Bernhard Fäßler studied Mechatronics at the Vorarlberg University of Applied Sciences (Austria). During his master’s studies, he joined a double degree programme in cooperation with the Universityof Agder (Norway). He completed his doctoral studies on Autonomous Optimization of Repurposed Electric Vehicle Batteries for Grid Balancing at the University of Agder in cooperation with the Vorarlberg University of Applied Sciences in the summer of 2018. He is currently working as Assistant Professor at the University of Agder where he is teaching and working on the establishment of a battery research centre on post-processing of decommissioned electric vehicle batteries.
Title: Trailblazing resource management through the upcoming battery wave.
The University of Agder (UiA) is an academic institution that provides a combination of excellent education and research opportunities in a pleasant and open environment. Regionally anchored in Southern Norway, UiA offers a wide range of studies across its faculties. UiA is an open and inclusive university characterised by a strong culture of collaboration and a global outlook. Available synergies between different faculties are used in successful research on decommissioned electric vehicle batteries. Within that research field, three focus areas are covered; automated robotic disassembly and second use of electric vehicle batteries as stationary energy storages as well as corresponding business models focusing on environmental and economic perspectives.
The Faculty of Engineering and Science focuses on the technical challenges: automated disassembly and second use. Within the project LIBRES (Lithium Ion-Battery Recycling), UiA with its partners aims to develop a design basis for a lithium-ion battery recycling pilot plant in Norway including automated disassembly of electric vehicle battery packs/modules/cells with the help of cognitive robots. The project ReLIEVe(Reuse of Lithium Ion-Batteries from Electrical Vehicles for stationaryapplications) was a preliminary study on reusing decommissioned electric vehicle batteries to identify the common types of electric vehicle batteries,possible stationary applications, and an estimation on the effort needed to reuse such batteries. Based on the results of the ReLIEVe project, the EU H2020 project proposal LIBMAR (Lithium-ion battery Material Analysis and Reuse) was developed and submitted to the European Commission. This project is currently under review.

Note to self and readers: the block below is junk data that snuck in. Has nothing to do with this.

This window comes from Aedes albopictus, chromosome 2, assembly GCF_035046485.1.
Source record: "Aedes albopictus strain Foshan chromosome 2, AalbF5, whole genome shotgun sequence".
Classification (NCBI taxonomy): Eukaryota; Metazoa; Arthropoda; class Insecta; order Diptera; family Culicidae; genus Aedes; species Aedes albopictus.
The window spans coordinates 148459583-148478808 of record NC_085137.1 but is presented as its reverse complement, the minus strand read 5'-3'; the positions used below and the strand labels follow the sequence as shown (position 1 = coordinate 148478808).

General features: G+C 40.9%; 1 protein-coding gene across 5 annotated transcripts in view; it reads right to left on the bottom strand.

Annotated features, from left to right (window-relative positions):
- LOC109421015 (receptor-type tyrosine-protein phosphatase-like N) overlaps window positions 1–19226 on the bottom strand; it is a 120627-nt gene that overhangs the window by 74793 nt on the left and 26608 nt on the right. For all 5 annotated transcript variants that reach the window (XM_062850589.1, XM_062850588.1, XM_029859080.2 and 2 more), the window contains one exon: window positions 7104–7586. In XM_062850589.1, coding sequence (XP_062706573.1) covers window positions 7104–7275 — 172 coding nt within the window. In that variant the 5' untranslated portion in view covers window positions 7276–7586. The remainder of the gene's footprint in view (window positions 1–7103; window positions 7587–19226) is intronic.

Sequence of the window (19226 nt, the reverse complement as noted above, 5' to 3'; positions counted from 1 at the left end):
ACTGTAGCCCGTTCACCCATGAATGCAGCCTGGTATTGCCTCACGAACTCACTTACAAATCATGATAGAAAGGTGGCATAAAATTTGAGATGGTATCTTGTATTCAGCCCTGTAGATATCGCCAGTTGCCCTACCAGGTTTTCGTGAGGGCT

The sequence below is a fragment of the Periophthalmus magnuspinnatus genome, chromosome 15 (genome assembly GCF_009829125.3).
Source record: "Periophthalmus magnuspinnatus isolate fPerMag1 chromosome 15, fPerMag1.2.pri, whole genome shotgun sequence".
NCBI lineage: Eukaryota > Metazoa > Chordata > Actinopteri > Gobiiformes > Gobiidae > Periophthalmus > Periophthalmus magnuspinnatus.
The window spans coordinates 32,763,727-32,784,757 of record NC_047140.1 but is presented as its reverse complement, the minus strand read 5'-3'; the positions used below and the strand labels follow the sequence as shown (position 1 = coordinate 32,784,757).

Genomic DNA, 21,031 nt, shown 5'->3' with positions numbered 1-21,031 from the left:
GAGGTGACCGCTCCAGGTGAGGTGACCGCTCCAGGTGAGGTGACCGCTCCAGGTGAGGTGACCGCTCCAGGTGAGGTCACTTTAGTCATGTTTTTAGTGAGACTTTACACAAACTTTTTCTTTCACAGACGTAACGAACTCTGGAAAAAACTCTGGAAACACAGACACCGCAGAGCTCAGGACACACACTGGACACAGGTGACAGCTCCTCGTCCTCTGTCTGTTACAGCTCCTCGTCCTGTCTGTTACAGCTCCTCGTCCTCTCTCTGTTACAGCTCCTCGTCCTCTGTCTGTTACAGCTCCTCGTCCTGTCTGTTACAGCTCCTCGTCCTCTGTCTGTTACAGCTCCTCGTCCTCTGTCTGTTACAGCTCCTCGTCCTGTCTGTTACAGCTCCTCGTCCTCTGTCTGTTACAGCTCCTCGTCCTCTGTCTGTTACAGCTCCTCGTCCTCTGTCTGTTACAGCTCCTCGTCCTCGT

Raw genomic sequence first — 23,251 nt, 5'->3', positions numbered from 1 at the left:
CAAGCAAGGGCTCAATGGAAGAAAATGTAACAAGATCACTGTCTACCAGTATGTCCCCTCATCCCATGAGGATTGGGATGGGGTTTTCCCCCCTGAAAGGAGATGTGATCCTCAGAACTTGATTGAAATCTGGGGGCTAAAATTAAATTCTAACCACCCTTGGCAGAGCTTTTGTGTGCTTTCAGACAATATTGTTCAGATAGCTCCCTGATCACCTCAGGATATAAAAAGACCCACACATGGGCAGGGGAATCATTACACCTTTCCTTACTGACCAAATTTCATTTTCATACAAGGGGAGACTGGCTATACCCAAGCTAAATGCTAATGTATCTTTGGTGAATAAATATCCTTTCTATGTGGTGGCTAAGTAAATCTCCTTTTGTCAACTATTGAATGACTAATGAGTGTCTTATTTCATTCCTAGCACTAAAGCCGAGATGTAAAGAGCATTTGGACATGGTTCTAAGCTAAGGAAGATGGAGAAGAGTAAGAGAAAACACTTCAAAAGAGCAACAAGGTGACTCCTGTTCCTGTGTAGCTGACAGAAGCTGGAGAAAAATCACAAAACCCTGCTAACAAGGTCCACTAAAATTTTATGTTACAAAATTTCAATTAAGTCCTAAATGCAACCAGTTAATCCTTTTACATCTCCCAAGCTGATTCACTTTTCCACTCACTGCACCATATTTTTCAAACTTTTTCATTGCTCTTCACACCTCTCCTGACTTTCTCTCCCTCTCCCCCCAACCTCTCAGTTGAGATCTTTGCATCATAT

The Faculty of Business and Law focuses on business models, environmental footprints and policy analysis. The project BATMAN (Lithium ion BATteries - Norwegian opportunities within sustainable end-of-life MANagement, reuse and new material streams) is currently a central part of this work, which is in cooperation with industry and research partners.The project will (among other things) explore business models to manage the significant upcoming wave of batteries stemming from electrical vehicles. This includes to consider business model effects on ownership and management of these batteries. In addition, the environmental impacts of end of life treatment of batteries are examined to identify environmental footprints from different scenarios of secondary use and recycling technologies.
The University of Agder is looking forward to new and exciting collaborations with industry and research partners making use of synergies and partner networks. We look forward to meeting you at OBD 2019.